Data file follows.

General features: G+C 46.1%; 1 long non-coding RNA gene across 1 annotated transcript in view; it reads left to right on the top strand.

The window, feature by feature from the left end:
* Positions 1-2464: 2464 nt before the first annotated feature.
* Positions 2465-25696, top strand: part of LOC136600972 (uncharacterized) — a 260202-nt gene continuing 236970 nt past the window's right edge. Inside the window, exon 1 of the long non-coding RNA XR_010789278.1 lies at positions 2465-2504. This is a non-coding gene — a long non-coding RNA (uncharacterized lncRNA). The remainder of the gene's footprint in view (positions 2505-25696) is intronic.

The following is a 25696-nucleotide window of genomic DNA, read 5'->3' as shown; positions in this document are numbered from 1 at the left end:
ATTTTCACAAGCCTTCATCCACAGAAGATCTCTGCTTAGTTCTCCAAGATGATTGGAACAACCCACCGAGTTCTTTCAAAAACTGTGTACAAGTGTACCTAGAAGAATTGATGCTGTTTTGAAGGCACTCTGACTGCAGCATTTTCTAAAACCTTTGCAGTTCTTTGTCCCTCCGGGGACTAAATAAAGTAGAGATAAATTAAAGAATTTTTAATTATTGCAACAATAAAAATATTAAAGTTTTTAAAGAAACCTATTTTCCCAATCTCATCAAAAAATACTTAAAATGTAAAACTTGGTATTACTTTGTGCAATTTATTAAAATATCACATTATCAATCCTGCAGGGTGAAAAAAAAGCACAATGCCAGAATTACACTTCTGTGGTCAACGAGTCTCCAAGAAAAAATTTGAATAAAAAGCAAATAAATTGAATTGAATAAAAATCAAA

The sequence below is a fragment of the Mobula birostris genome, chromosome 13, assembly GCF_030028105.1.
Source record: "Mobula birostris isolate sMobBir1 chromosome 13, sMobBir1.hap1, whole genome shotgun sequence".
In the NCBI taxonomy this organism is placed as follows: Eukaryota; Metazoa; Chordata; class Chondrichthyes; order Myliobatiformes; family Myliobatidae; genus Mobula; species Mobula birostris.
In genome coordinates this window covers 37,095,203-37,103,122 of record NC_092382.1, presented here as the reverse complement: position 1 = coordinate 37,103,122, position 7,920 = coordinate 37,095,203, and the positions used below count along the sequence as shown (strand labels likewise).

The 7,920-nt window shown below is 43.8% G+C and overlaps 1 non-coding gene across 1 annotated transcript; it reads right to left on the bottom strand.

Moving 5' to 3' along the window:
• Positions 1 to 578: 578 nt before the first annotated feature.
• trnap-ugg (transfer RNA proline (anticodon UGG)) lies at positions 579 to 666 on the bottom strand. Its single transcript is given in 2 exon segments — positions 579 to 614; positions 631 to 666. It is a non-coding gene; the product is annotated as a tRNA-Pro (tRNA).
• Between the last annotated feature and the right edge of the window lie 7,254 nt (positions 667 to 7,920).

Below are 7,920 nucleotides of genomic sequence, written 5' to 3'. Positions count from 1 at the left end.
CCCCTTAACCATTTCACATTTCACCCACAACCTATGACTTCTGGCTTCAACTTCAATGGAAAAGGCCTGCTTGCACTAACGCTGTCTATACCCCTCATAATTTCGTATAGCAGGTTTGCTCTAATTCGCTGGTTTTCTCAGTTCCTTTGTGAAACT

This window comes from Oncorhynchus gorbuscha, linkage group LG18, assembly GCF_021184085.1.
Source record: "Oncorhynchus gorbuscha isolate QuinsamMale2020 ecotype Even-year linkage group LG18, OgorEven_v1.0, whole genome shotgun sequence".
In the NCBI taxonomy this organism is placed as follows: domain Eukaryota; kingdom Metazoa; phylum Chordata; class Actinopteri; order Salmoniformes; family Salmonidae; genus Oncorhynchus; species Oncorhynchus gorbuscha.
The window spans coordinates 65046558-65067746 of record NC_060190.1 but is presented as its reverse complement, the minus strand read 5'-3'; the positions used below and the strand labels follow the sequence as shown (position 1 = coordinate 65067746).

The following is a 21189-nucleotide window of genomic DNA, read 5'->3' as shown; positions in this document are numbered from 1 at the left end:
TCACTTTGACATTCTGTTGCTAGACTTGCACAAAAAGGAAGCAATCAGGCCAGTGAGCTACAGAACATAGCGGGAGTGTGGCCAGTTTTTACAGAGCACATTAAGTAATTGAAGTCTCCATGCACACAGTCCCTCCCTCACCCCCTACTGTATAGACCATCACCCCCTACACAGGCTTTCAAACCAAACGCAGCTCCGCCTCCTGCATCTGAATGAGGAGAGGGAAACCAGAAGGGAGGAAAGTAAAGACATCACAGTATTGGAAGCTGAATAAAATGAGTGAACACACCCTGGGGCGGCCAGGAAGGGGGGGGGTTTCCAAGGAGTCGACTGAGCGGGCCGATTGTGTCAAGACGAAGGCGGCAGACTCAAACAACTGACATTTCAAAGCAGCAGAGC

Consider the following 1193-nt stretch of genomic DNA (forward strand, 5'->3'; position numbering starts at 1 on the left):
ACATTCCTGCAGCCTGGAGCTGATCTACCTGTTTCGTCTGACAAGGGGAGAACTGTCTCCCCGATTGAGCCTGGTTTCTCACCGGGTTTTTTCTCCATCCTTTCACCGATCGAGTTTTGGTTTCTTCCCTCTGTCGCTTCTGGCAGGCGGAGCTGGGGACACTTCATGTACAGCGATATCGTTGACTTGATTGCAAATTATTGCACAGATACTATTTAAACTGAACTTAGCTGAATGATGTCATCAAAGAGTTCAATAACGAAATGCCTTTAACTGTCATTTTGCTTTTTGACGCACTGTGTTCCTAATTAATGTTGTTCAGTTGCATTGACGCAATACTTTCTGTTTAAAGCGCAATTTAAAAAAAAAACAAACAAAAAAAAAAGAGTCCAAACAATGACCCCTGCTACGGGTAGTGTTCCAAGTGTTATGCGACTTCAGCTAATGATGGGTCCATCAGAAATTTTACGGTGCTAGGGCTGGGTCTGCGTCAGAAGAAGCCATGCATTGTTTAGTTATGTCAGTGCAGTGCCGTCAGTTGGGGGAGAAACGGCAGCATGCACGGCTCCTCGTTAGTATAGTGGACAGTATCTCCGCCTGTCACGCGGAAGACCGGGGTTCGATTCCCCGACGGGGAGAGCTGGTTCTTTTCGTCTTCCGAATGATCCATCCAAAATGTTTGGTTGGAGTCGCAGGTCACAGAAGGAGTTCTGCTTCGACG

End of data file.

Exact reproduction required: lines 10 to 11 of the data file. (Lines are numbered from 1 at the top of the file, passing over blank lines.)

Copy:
In genome coordinates this window covers 37,095,203-37,103,122 of record NC_092382.1, presented here as the reverse complement: position 1 = coordinate 37,103,122, position 7,920 = coordinate 37,095,203, and the positions used below count along the sequence as shown (strand labels likewise).

The 7,920-nt window shown below is 43.8% G+C and overlaps 1 non-coding gene across 1 annotated transcript; it reads right to left on the bottom strand.